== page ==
Pneumonia is the leading cause of infection-related deaths in the United States, with potential for severe complications such as respiratory failure and sepsis. (CDC)
The mortality of rate is pneumonia is highest among the elderly (age 70 and over). In 2017, 261 out of 100,000 people died in this age group due to pneumonia. (Our World in Data)
From 2009 to 2014, a team of 13 Japanese scientists, led by Kyoko Kondo of Osaka City University Hospital, sought to find if there’s an association between coffee and green tea intake and pneumonia among the elderly.
The team undertook a matched case–control study of 65 years or older patients who were newly diagnosed with pneumonia by a physician at 24 hospitals in Japan. As a control, patients with the same sex and age who visited the same hospital around the same time for a disease other than pneumonia were selected.
A total of 199 cases and 374 controls were enrolled.
The study found a negative or inverse association between coffee drinking and pneumonia, i.e., the more coffee drinking, the less likelihood of pneumonia.
Compared to those who do not drink coffee, the odds ratio (OR) for pneumonia of those who drink less than one cup of coffee per day was 0.69, OR of those who drink one cup was 0.67, and OR of those who drink two or more cups was 0.50.
No association was found between pneumonia and green tea consumption.
The scientists conclude that their study “suggested” there is “a preventive association between coffee intake over 2 cups per day and pneumonia in the elderly“:
A large prospective cohort study in the United States showed an inverse association between coffee intake and total death, and there were inverse association between coffee intake and chronic respiratory diseases and pneumonia and influenza in deaths by cause3. Other cohort studies have also reported an inverse association between coffee intake and death from respiratory diseases (pneumonia, influenza, chronic obstructive pulmonary disease, and related symptoms)4,14. These findings suggest that coffee may have a preventive influence for chronic and acute respiratory diseases….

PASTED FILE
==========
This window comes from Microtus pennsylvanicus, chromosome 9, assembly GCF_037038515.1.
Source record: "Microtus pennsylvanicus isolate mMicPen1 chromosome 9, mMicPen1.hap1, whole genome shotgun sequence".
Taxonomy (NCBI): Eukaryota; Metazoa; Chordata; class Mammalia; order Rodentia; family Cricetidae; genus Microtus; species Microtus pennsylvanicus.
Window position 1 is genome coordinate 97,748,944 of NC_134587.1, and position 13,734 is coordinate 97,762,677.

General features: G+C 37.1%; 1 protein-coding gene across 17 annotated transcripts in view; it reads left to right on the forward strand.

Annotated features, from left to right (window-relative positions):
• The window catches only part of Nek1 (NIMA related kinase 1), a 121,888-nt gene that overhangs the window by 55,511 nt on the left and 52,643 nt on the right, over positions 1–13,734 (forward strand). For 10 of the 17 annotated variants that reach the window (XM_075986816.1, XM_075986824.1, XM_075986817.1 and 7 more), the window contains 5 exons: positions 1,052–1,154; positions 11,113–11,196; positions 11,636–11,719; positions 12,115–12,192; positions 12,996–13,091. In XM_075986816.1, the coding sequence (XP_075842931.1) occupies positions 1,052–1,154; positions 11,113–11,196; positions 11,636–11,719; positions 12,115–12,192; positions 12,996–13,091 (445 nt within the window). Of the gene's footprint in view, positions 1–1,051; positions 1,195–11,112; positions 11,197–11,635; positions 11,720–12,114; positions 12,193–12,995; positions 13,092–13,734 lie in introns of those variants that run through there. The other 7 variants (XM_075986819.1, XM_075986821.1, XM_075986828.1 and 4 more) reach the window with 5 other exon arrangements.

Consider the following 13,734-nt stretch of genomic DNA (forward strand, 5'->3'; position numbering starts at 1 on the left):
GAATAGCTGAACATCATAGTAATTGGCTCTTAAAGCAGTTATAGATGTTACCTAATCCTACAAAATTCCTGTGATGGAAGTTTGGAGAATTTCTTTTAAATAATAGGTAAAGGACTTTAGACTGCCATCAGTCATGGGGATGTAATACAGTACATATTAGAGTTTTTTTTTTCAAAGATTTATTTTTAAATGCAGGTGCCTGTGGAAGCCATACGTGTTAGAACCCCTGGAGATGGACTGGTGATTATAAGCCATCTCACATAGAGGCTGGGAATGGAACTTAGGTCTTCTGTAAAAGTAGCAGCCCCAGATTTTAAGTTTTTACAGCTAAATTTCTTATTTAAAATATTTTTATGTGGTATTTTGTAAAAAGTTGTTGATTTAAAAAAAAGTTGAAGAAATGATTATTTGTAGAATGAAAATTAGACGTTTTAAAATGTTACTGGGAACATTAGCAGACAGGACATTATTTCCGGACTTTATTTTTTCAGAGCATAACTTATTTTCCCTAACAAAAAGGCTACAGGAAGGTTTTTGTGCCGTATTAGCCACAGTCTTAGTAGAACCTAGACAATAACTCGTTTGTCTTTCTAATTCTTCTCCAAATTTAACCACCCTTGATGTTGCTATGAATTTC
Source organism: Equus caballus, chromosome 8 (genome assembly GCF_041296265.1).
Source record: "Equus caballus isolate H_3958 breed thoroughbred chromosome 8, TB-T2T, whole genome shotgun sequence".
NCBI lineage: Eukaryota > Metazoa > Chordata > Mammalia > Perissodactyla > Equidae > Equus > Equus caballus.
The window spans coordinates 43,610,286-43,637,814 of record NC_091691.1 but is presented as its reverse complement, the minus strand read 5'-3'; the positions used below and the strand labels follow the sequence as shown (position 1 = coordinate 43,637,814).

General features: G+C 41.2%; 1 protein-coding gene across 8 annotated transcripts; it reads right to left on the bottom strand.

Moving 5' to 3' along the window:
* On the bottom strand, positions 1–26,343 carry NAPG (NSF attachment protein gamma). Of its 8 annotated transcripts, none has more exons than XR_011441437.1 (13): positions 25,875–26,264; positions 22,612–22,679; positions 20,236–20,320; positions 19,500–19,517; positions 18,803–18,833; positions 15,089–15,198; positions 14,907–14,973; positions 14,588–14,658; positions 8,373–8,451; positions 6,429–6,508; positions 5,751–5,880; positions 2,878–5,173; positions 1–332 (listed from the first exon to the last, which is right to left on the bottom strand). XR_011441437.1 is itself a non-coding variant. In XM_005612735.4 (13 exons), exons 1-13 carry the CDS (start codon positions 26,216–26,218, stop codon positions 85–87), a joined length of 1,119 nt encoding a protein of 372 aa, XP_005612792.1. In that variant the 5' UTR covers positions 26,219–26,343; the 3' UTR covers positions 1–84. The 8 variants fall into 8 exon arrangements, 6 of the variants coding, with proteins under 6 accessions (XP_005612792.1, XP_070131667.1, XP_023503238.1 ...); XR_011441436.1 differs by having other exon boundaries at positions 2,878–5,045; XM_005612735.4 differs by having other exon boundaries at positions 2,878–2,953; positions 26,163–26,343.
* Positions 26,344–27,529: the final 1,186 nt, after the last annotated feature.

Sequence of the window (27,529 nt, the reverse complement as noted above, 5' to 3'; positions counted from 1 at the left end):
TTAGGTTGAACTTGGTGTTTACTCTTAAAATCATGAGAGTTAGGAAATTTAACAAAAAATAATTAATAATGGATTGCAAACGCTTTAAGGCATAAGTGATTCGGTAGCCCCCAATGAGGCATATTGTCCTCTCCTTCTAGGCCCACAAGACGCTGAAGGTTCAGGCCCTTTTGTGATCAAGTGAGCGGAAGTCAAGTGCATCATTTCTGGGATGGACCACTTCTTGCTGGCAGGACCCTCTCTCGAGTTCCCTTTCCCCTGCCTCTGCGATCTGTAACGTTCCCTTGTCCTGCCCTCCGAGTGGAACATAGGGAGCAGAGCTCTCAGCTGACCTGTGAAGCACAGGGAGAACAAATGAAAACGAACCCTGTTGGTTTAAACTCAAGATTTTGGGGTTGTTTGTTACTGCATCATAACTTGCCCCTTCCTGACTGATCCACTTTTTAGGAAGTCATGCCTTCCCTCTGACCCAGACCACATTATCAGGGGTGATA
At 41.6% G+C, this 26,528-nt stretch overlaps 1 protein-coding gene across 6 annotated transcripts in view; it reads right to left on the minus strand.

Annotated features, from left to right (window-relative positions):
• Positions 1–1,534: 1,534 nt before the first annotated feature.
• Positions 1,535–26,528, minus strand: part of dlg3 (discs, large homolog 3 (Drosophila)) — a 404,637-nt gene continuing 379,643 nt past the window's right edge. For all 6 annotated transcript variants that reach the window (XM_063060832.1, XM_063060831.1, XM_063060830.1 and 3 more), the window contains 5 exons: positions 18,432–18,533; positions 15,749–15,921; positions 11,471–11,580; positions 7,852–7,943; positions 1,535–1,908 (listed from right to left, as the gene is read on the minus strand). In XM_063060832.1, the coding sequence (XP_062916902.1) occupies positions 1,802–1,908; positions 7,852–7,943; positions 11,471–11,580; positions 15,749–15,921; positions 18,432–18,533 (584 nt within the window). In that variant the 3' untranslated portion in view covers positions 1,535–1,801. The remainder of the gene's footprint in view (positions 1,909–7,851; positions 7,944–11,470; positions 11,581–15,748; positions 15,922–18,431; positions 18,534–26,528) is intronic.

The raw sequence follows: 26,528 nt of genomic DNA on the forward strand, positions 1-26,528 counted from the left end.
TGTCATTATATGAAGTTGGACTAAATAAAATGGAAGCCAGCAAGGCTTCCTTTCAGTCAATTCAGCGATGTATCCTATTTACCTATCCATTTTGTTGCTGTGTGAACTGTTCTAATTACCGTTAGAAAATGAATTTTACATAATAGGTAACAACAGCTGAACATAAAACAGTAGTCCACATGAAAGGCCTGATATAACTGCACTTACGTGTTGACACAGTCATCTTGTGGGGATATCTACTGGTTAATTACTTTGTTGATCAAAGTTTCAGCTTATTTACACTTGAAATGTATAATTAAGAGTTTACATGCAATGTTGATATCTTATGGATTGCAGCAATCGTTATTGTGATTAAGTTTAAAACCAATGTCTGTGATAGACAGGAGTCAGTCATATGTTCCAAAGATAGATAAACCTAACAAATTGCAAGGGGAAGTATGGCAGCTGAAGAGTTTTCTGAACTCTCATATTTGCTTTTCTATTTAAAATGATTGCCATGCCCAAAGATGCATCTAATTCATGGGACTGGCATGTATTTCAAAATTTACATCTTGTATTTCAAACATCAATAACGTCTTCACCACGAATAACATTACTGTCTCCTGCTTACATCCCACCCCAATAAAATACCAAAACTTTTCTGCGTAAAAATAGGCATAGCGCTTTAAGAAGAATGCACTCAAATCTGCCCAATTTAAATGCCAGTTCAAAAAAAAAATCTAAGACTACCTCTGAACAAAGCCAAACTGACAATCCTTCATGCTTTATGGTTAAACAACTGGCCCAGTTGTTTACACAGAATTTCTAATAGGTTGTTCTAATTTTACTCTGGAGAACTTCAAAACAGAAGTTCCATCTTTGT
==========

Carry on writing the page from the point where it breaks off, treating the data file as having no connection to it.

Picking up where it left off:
In addition to coffee drinking’s positive effects on respiratory functions, coffee also promotes anti-bacterial activity and intestinal flora:
Caffeine contained in coffee has arousal effect, inotropic effect, diuretic effect, and respiratory function improving effect, and theophylline of its metabolites, has bronchodilation, stimulation of respiratory center, and anti-inflammatory effect16. In addition, coffee components such as caffeine, chlorogenic acid, and trigonelline have been reported to have antibacterial activity17,18,19,20,21,22.
There are also some research reports on the association between coffee and intestinal flora. Mills CE and colleagues have tested in vitro that chlorogenic acid, a type of polyphenol abundant in coffee beans23, improves the balance of the gut flora24. In addition, arabinogalactan contained in coffee beans has an effect of growing specific bifidobacteria25, and bifidobacteria grown in the large intestine have a function of activating immune cells26. Because the intestinal flora changes with aging, for example the number of bifidobacteria that work well for the body reduce significantly after the age of sixty27, these coffee components may have a beneficial effect on the gut flora. The role of these components in coffee may have played a role in reducing the risk of pneumonia in the elderly seen in this study.
To read the report of the study, see Scientific Reports volume 11, Article number: 5570 (2021)
Also, a 2018 study by the National Cancer Institute and the National Institutes of Health found that drinking coffee is associated with a lower risk of early death. In fact, drinking up to seven cups every day could cut death rates by 16%. (Independent)